Diabetes associated dyslipidemia: Management
By Ramachandran Vadivelan, Dipanjan Mandal, Umasankar Payyavulla, Dhanabal Palaniswamy, Kannan Elango and Suresh Bhojraj
By the year 2030, it is assumed that there will be more than 300 million type 2 diabetes sufferers worldwide. Diabetes is a serious vascular disease with poor prognosis, and not only a disease characterized by elevated blood glucose . One important cardiovascular risk factor in type 2 diabetic people is dyslipidaemia. This comprises low HDL-cholesterol, high serum VLDL-triglycerides, and a preponderance of small, dense LDL. Even slight elevations of LDL-cholesterol in type 2 diabetes are associated with a substantial increase in cardiovascular risk. The composition of lipid particles in diabetic dyslipidaemia is more atherogenic than in dyslipidaemia in general. Atherosclerosis is a major complication of diabetes responsible for the increased morbidity and mortality. Lowering of LDL-cholesterol is a very attractive target of lipid modifying therapy, dyslipidaemia therapies are efficacious for both LDL-cholesterol reduction and raising HDL-cholesterol might offer more improvements in coronary heart disease in type 2 diabetic people. Statins are first-line pharmacotherapy for dyslipidaemia and can also improve HDL-cholesterol levels. Combining a fibrate or niacin with statin therapy raises HDL-cholesterol more than a statin alone but might be associated with reduced tolerability and increased adverse reactions. Several new therapeutic approaches to raising HDL-cholesterol are in development, including an HDL mimetic and inhibitors of cholesteryl ester transfer protein. Dyslipidaemia therapies are efficacious for both LDL-cholesterol reduction and raising HDL-cholesterol might offer further improvements in coronary heart disease (CHD) risk reduction.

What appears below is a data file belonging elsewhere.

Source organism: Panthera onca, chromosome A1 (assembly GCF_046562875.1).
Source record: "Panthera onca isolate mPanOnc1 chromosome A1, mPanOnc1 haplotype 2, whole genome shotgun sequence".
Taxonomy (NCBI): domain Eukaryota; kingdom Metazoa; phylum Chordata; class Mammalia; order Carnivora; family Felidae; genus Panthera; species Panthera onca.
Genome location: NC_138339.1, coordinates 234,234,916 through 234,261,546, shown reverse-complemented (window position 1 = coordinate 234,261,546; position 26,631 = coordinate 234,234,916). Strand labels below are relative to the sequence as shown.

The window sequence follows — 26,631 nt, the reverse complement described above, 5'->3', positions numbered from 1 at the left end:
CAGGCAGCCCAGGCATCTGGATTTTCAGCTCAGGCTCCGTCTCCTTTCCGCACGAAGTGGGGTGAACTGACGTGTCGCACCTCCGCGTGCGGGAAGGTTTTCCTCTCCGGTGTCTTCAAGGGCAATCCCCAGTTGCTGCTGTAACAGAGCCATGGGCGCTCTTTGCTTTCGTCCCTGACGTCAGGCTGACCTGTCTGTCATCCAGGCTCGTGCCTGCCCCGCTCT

Key words: Type 2 Diabetes mellitus, dyslipidaemia, coronary heart disease, management.